Back in 1994 I won a trip to Europe on a game show. The whirlwind tour took us through seven countries: England, Holland, Germany, Austria, Italy, Switzerland, and France.
The tour was put on by a company called Contiki Holidays. The drill: get on a bus (euphemism: “coach”) with about fifty other young people, a driver, and a chaperon, and hit the road for about two weeks. Among the fifty or so people were Americans, Brits, South Africans, and a group of about twenty people from Japan who didn’t speak much English.
If I were to pick one highlight from that trip to tell you about, the one that sticks in my mind like no other, it wouldn’t be the coffee house menus in Amsterdam, or the white water rafting in Austria, or the time wasted looking for a decent piece of pizza in Venice, or falling asleep to the distant sound of cowbells in an open-windowed chalet at the top of Mount Pilatus in Switzerland, or tripping out in the Haunted Mansion at Euro-Disney outside of Paris, or looking for ice in London. Better. It happened on the bus.
By the final leg of the tour leaving France, people had begun to loosen up and mingle with the rest of the tour group. It became conventional for many to swap seats after every stop, where they’d spend that leg socializing with somebody new. After one particular pit stop, we found ourselves sitting behind two people in the two seats immediately in front of us. These two people were a Japanese girl and a tightly conservative guy from Great Britain. The girl had just purchased a Beavis and Butt-Head comic book.
Now, to this day, I’m a big fan of Mike Judge. His dry humor and unbelievably accurate take on the human condition completely kills me; he’s one of the few artists that can dance on that fine line separating satire and reality. His cult classic film Office Space is probably the epitome of this, and is considered by many to be his crowning achievement.
Back to 1994, five years before Office Space. Judge’s animated series on MTV, Beavis and Butt-Head, was literally reflecting and shaping culture at the same time. While to many people the show was nothing more than crude adolescent humor, there was an underlying smartness to it that could only be truly appreciated by a certain sector of society, namely American males who grew up in the seventies and eighties.
OK, so back to that day on the bus. Sitting behind a Japanese girl and the tight Brit. These two people were both disconnected from the culture that could ever truly understand the humor of Beavis and Butt-Head, both socially and geographically. But this didn’t stop the Japanese girl from purchasing the Beavis and Butt-Head comic book, as she had been collecting comic books the entire trip. This was simply another one for the collection.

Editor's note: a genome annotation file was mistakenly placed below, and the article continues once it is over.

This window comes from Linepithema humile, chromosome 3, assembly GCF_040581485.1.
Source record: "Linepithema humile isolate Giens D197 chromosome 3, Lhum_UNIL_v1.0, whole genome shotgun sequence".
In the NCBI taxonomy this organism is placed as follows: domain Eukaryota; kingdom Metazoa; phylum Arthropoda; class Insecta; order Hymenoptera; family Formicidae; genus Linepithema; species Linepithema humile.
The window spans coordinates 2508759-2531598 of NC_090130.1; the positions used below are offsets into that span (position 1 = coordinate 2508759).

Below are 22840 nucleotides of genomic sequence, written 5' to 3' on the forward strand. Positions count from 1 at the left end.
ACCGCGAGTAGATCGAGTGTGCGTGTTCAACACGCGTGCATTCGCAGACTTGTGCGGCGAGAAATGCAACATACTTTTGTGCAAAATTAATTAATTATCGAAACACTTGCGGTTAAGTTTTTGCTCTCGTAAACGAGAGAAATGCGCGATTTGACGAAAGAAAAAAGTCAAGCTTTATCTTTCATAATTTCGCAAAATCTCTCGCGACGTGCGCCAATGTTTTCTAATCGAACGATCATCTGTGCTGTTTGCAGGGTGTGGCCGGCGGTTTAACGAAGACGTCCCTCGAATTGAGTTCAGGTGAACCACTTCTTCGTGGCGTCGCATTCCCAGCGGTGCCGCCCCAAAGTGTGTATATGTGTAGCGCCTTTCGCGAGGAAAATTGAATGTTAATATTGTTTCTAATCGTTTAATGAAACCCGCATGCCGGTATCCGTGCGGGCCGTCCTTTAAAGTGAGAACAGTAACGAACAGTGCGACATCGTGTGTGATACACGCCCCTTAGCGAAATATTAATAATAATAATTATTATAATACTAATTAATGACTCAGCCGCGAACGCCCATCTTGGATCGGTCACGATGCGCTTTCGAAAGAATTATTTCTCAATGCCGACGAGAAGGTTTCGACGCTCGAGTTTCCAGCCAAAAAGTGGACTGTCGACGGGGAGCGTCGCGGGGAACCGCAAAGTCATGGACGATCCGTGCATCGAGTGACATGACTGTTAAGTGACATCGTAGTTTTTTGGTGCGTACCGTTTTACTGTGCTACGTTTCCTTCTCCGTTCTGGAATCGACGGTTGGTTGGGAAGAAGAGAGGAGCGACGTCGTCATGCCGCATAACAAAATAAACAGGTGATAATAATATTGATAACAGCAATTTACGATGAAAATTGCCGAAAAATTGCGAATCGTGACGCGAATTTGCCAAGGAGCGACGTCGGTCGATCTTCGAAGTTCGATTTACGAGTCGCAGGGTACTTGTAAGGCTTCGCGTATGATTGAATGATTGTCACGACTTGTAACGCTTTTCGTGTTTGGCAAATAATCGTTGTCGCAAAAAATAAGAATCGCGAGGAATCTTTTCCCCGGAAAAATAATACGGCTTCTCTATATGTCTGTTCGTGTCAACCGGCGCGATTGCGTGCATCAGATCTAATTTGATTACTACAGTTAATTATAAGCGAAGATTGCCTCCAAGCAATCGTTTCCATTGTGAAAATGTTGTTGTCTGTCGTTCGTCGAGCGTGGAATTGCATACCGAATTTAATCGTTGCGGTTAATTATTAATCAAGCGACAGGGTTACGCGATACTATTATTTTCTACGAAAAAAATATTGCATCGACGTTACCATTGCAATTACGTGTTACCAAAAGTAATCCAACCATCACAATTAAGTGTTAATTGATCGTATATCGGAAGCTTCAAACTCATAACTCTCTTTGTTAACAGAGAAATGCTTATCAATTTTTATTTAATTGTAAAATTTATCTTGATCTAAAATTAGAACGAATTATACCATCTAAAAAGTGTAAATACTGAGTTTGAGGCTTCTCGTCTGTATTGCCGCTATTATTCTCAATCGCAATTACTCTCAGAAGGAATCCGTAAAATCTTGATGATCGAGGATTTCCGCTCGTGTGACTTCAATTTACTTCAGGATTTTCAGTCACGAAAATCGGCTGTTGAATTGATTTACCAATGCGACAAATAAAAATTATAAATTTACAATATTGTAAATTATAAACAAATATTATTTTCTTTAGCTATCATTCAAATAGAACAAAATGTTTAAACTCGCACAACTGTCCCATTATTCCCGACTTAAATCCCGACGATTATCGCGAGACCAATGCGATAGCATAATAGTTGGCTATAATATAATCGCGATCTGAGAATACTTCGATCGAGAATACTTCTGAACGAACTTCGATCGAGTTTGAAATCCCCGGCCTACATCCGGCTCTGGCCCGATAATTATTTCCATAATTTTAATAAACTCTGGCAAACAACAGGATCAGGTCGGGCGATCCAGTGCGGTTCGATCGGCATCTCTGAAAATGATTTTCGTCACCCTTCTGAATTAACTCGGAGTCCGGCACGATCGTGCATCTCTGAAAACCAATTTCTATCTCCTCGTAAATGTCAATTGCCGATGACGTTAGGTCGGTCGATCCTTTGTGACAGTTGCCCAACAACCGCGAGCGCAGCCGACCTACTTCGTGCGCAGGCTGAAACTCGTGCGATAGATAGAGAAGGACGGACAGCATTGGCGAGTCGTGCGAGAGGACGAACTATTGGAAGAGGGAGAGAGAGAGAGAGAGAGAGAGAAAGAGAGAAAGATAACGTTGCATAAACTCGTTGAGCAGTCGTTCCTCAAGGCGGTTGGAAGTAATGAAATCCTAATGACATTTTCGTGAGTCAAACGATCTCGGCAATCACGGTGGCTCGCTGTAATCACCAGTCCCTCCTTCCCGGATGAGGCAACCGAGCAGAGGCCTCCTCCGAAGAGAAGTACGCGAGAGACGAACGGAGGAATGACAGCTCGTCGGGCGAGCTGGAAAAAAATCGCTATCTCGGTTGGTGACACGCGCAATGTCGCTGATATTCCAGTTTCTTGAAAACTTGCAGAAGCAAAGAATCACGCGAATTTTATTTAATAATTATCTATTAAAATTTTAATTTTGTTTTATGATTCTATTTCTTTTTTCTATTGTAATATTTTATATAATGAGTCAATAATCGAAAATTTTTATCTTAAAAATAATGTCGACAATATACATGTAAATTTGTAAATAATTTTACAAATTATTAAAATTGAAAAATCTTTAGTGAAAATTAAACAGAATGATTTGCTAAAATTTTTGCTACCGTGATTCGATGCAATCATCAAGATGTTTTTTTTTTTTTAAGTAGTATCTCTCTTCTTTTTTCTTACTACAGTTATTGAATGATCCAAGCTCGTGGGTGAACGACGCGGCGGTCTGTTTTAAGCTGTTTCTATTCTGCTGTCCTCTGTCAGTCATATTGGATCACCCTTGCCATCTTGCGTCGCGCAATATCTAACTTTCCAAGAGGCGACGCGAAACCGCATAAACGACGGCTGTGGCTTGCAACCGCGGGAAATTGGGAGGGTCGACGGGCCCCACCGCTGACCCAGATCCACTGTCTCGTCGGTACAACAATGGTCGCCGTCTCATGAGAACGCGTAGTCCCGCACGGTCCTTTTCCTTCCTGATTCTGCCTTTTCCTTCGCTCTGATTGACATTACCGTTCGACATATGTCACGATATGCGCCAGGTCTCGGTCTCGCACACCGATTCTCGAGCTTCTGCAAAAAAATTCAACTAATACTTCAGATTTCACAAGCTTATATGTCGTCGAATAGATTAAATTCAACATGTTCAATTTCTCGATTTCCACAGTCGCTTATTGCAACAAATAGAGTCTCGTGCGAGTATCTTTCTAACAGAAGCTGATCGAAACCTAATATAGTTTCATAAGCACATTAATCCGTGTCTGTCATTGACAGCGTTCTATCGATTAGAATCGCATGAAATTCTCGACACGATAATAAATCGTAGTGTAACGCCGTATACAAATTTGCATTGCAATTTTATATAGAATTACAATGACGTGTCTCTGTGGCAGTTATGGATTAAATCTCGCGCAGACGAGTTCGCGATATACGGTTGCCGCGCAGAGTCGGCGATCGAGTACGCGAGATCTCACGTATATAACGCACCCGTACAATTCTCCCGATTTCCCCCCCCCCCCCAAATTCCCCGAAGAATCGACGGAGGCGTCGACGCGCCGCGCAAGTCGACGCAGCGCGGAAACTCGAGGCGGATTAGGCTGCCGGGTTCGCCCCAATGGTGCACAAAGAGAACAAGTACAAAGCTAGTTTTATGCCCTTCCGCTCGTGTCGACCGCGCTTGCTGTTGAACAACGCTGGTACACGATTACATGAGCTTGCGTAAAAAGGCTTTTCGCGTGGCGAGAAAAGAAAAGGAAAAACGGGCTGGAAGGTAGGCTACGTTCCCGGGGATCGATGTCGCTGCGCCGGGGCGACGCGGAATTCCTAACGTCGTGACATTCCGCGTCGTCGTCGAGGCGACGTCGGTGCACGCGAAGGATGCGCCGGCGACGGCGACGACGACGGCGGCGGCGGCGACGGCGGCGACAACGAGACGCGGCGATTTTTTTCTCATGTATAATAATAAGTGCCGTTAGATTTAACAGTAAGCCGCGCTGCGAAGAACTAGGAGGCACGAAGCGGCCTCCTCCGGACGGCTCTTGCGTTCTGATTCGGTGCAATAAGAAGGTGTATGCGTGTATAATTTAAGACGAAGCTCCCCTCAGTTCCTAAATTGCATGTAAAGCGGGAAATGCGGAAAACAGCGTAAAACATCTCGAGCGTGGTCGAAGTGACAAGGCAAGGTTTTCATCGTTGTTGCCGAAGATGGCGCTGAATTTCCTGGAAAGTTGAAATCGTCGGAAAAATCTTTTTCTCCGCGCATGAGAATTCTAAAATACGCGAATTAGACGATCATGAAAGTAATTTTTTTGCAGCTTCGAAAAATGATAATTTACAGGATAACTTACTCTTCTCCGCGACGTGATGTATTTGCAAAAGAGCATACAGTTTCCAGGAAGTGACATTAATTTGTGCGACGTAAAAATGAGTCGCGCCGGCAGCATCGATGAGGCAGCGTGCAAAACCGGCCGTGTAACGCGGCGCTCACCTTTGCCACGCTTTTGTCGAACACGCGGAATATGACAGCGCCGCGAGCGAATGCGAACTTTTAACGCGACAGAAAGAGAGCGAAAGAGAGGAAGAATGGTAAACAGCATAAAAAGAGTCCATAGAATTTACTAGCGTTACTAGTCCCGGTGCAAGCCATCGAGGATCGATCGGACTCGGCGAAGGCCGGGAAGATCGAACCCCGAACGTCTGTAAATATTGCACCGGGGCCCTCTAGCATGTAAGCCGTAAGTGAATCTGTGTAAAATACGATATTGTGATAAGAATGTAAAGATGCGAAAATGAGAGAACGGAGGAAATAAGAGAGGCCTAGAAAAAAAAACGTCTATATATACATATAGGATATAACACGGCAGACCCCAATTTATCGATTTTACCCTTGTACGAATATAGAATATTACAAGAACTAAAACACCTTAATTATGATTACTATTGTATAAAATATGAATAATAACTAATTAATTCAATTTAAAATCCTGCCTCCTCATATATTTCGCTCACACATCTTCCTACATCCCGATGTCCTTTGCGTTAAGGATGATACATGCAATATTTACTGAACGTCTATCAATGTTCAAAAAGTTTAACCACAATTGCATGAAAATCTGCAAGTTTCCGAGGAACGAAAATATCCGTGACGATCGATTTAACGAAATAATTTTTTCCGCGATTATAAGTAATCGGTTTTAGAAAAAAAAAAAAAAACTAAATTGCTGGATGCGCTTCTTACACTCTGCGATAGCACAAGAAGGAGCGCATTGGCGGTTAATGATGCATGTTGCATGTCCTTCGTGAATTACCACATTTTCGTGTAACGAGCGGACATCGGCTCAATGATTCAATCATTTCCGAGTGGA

Her problem today on the bus, after purchasing the comic book, was that she wasn’t completely understanding it. Humor aside, the language and use of unfamiliar American slang was completely beyond her. Fortunately for her (and perhaps moreso for my own entertainment), the English-speaking British guy was there to help out any way he could.
Are you laughing yet? It gets better.
With the Beavis and Butt-Head comic book opened in her lap, the Japanese girl was pointing to each line, attempting to pronounce it, with a puzzled look on her face. The Brit, while he didn’t necessarily understand the humor himself, was still sensible enough to not only pronounce the words for her, but to loosely interpret the meaning of the lines.
From what I remember, a portion of the conversation went something like this:
Japanese Girl (pointing): “What is… shut up… Beavis…?”
British Guy (do the ultra-proper British accent): “Yes, he’s asking him to be quiet.”
Japanese Girl (pointing): “What is… chicks… rule…?”
British Guy (do the accent): “Yes, it seems he’s fond of the ladies.”
Japanese Girl (pointing, puzzled): “And what is… ass… wipe…?”
British Guy (pauses, studying the comic): “Yes, well, I suppose it’s a bloke you don’t fancy too well.”
I laughed so hard I almost coughed up a lung. OMG.